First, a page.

Blessed with Hope

blessed with hopeFrom the end of last year up until now, our country has been riddled with various tragic events. Tragic events like the one that took place in Sandy Hook, Connecticut. Events like what took place recently, where two young girls were sexually assaulted and the culprits displayed and bragged about the assaults on social media. Also, we have a nation threatening war against our nation for some kind of personal gain. Just recently, we had the terrorist acts that happened in Boston, where three people were killed and over a hundred people were severely injured. I believe that all of these things tragic events, without a doubt are signs that, loudly express to us one thing; man’s need for Christ in their lives. All of these events should be looked at as cries for help, from people who are frustrated and confused by the difficulties of life. Who are also “blinded by the god of this world” and are deceived into believing that they need to carry out these truly dreadful actions (2Cor. 4:4). These events should motivate us (the Church) to take action, because we know that it is during these trying times God’s word is most effective. It is effective because God’s word provides the thing that man needs the most; the “hope” of heaven.

The Bible teaches us that the “hope” we have in heaven is the “anchor of the soul” (Heb. 6:19). The Bible also teaches that our hope is dependent upon our faith (Heb. 11:1). Thus, teaching us that our belief in God and our desire to obtain heaven are the primary reasons why our are souls are anchored, in faithful obedience to God. These reasons keep us from, even thinking about, committing the egregious acts seen over the past several months. So therefore, we who are blessed with hope know firsthand the impact that the hope of heaven can have on a person’s life. Thus, we should be motivated to do all that we can, to spread that hope through the preaching of the Gospel of Christ.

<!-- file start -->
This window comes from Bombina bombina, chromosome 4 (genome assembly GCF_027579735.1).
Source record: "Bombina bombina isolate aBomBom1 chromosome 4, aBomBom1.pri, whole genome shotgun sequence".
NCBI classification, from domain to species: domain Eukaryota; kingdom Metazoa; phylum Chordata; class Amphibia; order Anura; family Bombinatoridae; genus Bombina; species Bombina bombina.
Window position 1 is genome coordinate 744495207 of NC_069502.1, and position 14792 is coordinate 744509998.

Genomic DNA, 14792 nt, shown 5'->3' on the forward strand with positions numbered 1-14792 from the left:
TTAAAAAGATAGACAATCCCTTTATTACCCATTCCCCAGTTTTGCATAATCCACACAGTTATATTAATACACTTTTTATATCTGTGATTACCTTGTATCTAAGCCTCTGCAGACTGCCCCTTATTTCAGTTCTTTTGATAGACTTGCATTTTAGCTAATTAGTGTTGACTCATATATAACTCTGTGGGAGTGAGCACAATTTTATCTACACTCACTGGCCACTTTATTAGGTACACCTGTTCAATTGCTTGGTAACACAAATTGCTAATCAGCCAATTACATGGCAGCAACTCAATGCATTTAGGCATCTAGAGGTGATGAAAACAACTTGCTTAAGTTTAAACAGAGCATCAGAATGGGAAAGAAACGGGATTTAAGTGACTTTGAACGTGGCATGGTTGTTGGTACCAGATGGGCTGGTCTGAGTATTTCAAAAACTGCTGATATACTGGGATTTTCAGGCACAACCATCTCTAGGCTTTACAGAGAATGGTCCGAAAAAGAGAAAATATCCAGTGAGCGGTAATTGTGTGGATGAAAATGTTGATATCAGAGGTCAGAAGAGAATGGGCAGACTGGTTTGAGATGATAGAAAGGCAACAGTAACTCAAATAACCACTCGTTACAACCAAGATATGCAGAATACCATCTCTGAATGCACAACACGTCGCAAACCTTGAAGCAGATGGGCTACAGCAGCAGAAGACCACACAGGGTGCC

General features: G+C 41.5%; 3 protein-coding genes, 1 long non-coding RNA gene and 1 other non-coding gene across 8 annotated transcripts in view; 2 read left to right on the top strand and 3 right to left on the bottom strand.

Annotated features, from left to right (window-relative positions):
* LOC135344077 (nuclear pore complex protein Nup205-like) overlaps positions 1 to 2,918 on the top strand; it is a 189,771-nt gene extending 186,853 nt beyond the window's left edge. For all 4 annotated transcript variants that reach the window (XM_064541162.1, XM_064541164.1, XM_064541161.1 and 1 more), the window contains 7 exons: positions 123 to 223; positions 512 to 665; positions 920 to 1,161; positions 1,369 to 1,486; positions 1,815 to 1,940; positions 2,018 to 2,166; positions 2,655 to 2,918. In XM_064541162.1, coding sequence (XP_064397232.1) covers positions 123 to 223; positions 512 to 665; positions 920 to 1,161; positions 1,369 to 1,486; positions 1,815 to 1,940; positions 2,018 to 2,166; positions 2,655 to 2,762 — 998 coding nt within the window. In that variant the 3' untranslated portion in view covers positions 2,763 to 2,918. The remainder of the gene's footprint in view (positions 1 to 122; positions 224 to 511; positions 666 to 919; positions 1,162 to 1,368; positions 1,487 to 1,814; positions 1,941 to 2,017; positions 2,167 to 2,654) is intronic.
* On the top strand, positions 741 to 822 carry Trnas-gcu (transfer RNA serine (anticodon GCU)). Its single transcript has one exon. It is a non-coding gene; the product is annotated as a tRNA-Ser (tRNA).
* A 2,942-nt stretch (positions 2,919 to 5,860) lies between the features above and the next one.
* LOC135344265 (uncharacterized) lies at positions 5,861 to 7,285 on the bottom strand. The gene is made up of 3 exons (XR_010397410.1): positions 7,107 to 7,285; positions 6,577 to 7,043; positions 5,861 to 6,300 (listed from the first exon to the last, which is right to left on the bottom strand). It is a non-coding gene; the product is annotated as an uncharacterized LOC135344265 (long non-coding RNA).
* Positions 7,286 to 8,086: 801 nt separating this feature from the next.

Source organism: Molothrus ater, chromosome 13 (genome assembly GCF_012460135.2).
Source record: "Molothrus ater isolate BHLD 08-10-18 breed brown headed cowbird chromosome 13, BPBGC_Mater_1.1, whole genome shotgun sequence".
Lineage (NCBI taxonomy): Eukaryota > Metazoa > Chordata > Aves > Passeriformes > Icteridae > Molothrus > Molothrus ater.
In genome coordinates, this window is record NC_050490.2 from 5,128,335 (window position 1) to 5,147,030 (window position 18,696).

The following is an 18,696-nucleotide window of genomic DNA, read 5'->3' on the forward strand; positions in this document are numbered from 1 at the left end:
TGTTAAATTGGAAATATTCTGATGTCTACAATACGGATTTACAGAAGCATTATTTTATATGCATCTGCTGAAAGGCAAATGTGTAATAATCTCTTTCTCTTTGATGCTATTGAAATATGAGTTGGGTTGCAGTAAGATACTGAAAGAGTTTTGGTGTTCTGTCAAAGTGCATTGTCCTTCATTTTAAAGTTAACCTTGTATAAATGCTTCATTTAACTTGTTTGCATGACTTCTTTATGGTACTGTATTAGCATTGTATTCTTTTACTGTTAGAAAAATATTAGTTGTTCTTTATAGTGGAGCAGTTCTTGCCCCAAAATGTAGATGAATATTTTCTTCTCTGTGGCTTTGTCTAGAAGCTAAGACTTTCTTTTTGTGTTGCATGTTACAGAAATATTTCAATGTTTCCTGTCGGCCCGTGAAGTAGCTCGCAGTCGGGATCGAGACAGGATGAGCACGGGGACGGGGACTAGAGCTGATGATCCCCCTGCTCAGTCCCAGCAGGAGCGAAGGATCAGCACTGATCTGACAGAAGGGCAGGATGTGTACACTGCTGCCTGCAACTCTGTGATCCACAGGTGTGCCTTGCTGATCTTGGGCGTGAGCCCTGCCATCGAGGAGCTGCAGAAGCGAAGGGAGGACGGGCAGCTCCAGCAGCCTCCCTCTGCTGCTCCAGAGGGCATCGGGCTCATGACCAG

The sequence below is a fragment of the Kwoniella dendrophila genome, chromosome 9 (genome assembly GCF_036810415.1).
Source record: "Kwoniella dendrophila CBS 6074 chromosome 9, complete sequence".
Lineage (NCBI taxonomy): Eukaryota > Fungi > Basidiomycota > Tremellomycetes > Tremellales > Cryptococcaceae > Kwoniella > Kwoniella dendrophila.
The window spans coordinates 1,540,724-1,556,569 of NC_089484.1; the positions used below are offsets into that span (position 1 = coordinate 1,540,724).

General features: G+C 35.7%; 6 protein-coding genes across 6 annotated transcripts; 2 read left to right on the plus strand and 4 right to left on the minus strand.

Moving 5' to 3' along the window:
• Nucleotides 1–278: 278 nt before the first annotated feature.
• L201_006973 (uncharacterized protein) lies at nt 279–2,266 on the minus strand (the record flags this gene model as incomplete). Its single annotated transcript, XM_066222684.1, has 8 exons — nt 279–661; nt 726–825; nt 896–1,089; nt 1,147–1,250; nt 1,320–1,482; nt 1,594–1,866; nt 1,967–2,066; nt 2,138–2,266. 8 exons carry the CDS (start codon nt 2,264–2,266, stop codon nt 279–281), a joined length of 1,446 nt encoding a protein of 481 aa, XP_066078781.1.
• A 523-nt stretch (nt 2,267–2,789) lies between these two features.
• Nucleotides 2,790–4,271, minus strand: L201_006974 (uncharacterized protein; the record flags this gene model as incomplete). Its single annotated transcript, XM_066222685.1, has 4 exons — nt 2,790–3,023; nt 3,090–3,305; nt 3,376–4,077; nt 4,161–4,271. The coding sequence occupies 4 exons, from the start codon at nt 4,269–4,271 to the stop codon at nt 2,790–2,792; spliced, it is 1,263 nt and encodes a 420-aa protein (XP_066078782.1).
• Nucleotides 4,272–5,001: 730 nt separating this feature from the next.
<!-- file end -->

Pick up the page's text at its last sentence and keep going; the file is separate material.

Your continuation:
These awful events of tragedy should be a sign to us that now is the time to start being more evangelistic. The Bible teaches us through many stories that God does his best work during times of distress (Judges, Ruth, Job, all the Gospels and Acts). There are so many people right now in this country who are hurting, because they were directly or indirectly impacted by these events. Families across this country who have witnessed these events on television are also scared for themselves and their families. People are looking for the hope and security only God can give. Therefore, we need to what Christ said in John 4:35 andlift up our eyes and look on the fields, that they are white for harvest”. The time is now for us who are blessed with hope to spread that hope to the world.   

Called to Encourage


Jackie RobinsonWhen I was at preaching school, I heard a heartwarming story about the famous baseball player Jackie Robinson. Robinson is famous for being the first African American to play in the major leagues.In his first seasons with the Brooklyn Dodgers, Robinson faced venom nearly everywhere he traveled—fastballs thrown at his head, spikings on the bases, and brutal epithets from the opposing dugouts and from the crowds. While playing one day in his home stadium in Brooklyn, he committed an error. The fans began to ridicule him. He stood at second base, humiliated, while the fans jeered. Then, shortstop Pee Wee Reese came over and stood next to him. He put his arm around Robinson and faced the crowd. The fans grew quiet. Robinson later said that Reese’s arm around his shoulder saved his career.